Scribal Remarks

Ministerial Conference at Berry Street

2017, New Orleans, LA

Rev. Dr. Kate R. Walker, scribe since 2015

Good afternoon gathered members of the Ministerial Conference in Berry Street, I’m Kate Walker your humble scribe. My duties as Scribe require I convene the Executive Committee of the Ministerial Conference in Berry Street, which in turn is charged with nominating the essayist.  The Executive Committee is Barbara Coeyman, Mark Morrison-Reed, and Mitra Rahnema.  The members of the Conference are you, due to your presence today. I now declare the 197th Ministerial Conference in Berry Street in session.

We begin today by diverting from the norm.  Our selected essayist for 2017 was Sofia Betancourt, who accepted the invitation with due reverence and respect, however, she was subsequently called to another duty, as Interim Co-President of the UUA.  Seeing as her energy and attention were focused elsewhere, she needed to withdraw as the 2017 Essayist.

The Executive Committee and I soon pulled together a panel of five trusted colleagues, who despite two months notice, all graciously agreed to serve.  They will be introduced later.  Our normal pattern is to not give any subject parameters to the essayist.  However, given the circumstances of not having 15 months to anxiously, or calmly, ponder their topic, the Executive Committee wanted to avoid having five disparate reflections with no connective tissue.  So, we gave the panel the following broad questions:

What does it mean for religious leaders to “speak truth to power”?

What would it look like to authentically move that which has been marginalized closer and closer toward the center? Or What does centering that which is marginalized look like?

We also gave them the freedom to interpret these questions as broadly as they deem necessary in order to bring their wisdom to this body.  

We set the program to allow each speaker to have 10 minutes to respond.  The floor will not be opened for questions.

Also normative to our Conference proceedings is for me to request a nomination from the floor for a Moderator.  We’re not going to do that either.  We needed a Moderator early to help gather our panel in their deliberations over the past two months.  We were very pleased that Leslie Takahashi agreed to be our moderator.

Today, you are all witnesses to an unprecedented Conference in form and function, as well as content.  You are present for the first Conference that is focusing on the issues of power, marginalization, racism and ethnic oppression. In my preparation for my Scribal remarks, I looked at essays for what our colleagues of the past might have to say on such topics as: race, racism, blacks, negros, whites, slavery, emancipation, abolition, nationalism, civil war, voting rights or civil rights.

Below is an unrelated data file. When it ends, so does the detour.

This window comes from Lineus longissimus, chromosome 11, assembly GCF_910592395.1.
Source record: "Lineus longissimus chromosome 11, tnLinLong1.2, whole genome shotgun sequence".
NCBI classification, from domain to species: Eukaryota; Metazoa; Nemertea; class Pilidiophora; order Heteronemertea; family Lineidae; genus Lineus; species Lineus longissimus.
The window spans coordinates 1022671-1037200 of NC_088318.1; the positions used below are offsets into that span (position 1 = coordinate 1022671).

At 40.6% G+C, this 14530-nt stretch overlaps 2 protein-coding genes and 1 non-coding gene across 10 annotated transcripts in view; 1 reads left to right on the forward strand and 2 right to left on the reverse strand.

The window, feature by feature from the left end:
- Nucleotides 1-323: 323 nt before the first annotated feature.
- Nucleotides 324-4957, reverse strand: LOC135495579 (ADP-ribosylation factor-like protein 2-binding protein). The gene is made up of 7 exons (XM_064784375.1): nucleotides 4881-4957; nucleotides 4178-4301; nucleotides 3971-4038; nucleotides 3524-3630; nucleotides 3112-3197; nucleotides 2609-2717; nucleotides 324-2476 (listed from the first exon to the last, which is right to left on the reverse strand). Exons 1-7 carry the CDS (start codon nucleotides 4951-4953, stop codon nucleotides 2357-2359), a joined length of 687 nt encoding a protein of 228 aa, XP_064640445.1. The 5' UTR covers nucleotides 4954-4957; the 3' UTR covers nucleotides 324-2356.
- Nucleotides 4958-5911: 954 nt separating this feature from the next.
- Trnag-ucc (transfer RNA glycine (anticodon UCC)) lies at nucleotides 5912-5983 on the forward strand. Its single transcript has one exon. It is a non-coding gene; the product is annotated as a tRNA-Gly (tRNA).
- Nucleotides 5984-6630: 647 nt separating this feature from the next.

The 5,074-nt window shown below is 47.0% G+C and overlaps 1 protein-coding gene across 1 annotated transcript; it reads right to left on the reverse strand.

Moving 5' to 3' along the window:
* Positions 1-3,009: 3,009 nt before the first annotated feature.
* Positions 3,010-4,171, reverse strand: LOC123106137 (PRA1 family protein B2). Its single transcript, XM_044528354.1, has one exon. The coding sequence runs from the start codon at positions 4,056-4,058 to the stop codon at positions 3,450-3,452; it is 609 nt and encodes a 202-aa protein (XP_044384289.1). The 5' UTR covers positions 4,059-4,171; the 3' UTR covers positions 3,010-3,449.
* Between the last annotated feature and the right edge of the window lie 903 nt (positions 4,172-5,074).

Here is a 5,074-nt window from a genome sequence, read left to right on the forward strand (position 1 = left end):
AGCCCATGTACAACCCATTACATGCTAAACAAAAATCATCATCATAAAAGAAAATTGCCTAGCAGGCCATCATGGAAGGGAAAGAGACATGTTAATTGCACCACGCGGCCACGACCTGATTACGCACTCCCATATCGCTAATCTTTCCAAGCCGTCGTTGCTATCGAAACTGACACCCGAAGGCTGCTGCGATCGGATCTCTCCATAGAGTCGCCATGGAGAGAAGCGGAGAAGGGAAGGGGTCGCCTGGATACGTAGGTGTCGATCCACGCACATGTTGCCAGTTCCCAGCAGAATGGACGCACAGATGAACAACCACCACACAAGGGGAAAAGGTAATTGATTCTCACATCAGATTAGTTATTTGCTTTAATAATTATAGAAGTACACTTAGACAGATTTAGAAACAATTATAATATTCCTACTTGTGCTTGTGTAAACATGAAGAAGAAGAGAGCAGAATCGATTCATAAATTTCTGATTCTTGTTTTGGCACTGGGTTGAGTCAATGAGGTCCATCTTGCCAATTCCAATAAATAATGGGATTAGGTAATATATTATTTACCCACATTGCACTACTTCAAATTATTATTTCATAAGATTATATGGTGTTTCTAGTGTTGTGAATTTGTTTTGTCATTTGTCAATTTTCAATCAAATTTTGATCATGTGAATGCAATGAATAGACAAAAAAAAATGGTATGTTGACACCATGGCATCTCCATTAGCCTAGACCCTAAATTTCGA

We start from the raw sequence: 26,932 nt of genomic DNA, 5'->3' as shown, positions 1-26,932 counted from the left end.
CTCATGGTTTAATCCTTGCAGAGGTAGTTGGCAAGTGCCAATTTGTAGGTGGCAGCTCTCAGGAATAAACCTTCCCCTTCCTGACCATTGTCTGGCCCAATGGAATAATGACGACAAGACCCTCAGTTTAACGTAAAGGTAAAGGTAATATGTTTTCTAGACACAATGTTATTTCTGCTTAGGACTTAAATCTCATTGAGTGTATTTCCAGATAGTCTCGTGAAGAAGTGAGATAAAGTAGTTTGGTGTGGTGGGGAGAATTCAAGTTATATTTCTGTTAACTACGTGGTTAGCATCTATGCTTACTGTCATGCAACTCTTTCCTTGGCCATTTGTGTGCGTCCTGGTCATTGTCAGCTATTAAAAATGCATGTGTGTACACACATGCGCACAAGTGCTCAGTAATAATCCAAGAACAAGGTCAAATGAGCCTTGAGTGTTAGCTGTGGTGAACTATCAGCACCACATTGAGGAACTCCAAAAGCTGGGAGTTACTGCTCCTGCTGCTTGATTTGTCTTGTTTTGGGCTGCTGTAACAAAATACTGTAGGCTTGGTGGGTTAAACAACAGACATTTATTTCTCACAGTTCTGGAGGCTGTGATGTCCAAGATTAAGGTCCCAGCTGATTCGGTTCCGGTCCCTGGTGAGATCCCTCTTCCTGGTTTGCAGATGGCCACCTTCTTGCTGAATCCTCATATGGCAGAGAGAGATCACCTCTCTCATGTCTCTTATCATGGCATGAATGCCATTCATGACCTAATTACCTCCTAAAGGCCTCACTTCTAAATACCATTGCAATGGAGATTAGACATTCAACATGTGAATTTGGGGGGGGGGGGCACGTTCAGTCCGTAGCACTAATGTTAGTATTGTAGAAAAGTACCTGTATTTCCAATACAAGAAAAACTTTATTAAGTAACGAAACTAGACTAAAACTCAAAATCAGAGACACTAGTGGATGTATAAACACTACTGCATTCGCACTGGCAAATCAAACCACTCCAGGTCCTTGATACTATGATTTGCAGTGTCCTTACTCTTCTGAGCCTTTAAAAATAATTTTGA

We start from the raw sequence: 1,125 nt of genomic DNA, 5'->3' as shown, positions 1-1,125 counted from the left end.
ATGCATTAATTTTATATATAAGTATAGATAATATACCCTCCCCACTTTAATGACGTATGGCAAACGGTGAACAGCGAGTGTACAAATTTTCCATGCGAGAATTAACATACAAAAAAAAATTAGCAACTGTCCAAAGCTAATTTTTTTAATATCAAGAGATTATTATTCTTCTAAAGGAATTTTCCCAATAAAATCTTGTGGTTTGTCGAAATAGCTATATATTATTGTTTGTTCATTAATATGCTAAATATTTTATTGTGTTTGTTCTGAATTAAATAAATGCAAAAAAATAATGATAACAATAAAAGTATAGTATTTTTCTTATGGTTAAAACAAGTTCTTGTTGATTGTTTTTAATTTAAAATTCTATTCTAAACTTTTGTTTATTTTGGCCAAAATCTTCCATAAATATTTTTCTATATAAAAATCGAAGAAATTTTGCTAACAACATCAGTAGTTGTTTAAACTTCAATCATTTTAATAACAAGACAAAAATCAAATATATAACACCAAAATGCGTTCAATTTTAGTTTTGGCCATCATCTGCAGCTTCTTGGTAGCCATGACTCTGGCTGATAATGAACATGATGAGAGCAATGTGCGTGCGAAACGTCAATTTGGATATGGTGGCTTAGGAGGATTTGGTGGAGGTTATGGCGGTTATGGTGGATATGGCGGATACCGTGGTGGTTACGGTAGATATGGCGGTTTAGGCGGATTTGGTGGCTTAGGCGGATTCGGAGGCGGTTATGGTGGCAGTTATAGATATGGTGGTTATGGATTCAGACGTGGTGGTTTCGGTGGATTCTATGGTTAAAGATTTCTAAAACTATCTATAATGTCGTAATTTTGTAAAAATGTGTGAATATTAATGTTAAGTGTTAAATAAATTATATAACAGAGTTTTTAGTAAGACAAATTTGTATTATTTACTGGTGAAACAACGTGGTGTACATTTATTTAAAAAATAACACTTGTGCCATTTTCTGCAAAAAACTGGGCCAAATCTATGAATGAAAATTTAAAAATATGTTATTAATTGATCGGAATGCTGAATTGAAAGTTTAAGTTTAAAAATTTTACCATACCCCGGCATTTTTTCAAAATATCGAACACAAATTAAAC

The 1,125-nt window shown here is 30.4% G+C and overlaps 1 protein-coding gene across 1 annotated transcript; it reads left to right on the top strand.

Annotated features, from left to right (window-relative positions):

At first I started with just the civil rights era, then expanded to the civil war, and finally returned to the Black Affairs Council (BAC), Black and White Action (BAWA) split in the UUA during the late 1960’s. In those three eras, I found almost nothing (pause for implication), I then expanded my research to ALL the essays we have on record.  We do not have all the essays, however I found eleven referenced one of those key areas as being of concern to their primary topic. In this small window, I found an inconsistent history with obvious gaps.

For example, working backward in time, during the BAC, BAWA split, little was said about civil rights, however in 1970 Frank Gentile, referenced the BAC and BAWA vote as example of misdirected intent:

“I voted "yes” on the BAC and "no” on BAWA and the Chicanos.

“The BAC vote was wrong because the appropriate function of a religious society is not that of a social work agency, political party, labor union, or united community chest.  Its proper function is the worship of God.”

In 1968 Frank Holmes, lamented how racism is a re-occurring reminder of aggressiveness, yet failed to write about Martin Luther King’s assassination one-month prior.  

In May 1865, Henry Whitney Bellows wrote on the need to stand together in association, but there was no mention of slavery, emancipation, or the ending of the civil war the preceding month.

What are we to make of this rather slim and privileged history?  Even if we compensate for our 21st century lens, it is troubling to look back at our Berry Street History. Perhaps it is yet another white wake up call inviting us to reexamine our claims of being a progressive religious movement.  Certainly a deeper analysis is needed.

Our panelists for 2017 are:

Rev. Dr. Kristen Harper

Rev. Mel Hoover

Rev. Ashley Horan

Rev. Dr. Adam Robersmith

Rev. Marta Valentin